Until then, be well!



Attic Antics

🎶 Every day I get in the queue 🎶[/[/
Back in the big smoke now, and the first order of business was Long and McQuade‘s Attic Sale on Friday morning just past. After a 3 hours wait, finally got in and nabbed a used MOTU 8pre eight-channel ADAT preamp to replace the Focusrite OctoPre I had been renting all summer. Officially ready now for 12 simultaneous channels of recording fun!


Out and About

img_0852.jpgFriday night was the occasion to catch some fine music in the clubs and I wasn’t disappointed. First off was Mimi O’Bonsawin‘s excellent set at the Dock on Queen, complete with a preview of her latest video. Mimi and suitcase kicking percussionist and partner Ryan Schurman delivered a catchy and eclectic mix of original songs (and one cover) to a small but enthusiastic crowd, closing off a summer of extensive touring and sightseeing in Northern Ontario.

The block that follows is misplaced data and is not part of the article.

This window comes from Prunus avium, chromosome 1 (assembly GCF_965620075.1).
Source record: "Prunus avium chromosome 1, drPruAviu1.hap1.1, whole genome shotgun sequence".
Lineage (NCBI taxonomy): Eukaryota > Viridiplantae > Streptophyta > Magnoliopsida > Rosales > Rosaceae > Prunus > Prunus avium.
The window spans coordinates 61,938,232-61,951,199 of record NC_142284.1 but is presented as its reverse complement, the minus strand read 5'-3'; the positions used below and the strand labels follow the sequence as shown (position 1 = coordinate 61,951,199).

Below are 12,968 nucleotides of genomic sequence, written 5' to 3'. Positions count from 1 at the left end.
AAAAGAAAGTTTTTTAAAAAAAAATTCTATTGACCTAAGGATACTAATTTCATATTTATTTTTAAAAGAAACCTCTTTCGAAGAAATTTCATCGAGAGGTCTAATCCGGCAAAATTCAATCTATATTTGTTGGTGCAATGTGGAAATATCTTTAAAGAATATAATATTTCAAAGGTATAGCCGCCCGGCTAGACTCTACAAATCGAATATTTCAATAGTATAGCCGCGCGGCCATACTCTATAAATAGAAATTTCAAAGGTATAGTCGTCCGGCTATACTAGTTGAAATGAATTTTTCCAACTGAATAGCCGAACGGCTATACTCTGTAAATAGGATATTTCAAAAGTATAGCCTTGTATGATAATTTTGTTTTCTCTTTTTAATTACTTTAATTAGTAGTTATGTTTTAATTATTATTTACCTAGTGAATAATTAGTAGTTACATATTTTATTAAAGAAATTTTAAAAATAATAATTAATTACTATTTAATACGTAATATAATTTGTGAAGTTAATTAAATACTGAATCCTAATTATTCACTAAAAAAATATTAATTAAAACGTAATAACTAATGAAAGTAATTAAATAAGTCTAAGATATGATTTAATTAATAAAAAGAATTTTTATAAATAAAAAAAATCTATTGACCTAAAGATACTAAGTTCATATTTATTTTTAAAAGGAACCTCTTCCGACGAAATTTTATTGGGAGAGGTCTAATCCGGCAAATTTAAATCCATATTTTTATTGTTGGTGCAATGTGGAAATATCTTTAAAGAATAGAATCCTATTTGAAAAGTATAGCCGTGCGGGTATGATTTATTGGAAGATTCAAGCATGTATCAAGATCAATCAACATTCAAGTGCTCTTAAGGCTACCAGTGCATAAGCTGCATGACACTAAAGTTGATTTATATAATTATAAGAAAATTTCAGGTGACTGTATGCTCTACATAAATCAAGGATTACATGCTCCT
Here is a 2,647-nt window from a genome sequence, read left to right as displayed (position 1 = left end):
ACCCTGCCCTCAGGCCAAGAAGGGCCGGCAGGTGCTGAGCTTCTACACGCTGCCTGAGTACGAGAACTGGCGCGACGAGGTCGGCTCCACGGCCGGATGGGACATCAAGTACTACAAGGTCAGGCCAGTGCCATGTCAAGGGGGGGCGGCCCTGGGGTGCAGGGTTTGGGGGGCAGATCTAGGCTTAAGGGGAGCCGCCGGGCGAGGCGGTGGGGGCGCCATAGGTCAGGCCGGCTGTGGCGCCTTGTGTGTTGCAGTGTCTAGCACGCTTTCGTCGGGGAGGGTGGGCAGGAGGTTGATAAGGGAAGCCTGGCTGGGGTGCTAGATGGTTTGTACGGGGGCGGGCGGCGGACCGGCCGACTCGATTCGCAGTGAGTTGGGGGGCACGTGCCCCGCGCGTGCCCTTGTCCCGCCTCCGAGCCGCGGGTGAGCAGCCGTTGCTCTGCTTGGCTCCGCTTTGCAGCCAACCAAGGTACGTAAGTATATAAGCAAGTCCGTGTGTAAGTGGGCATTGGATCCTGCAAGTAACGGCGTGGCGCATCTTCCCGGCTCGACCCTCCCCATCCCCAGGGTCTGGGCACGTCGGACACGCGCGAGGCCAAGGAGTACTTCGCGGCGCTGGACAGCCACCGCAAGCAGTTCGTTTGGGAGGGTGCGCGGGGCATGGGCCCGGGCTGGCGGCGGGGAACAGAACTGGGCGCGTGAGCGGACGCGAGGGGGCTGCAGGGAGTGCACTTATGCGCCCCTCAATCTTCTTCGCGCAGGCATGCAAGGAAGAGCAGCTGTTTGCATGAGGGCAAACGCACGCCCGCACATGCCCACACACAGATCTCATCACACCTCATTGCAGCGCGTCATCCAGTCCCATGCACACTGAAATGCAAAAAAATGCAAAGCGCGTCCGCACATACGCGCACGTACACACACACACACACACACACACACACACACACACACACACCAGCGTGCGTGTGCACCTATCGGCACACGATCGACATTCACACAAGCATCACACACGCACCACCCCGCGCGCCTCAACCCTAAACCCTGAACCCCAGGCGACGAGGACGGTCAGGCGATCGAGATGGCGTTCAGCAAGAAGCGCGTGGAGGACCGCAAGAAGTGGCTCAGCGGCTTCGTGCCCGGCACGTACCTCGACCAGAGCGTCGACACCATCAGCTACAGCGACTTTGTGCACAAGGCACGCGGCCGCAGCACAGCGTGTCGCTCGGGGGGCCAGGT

img_0860.jpgNext up was the weekly Blues Jam at the Salty Dog, where the Sons of Rhythm were featured. Host Mike Sedgwick sat in with this virtuosos trio, further raising the bar, bit follow-up Sal Indigo did not disappoint. I only regret not being able to stay later but a morning commitment loomed.

Nova Scotia Highlights

Those who read last week’s remote blog will know I was travelling in Nova Scotia. Beautiful place and lots to relate, but let me just focus on a few oddities.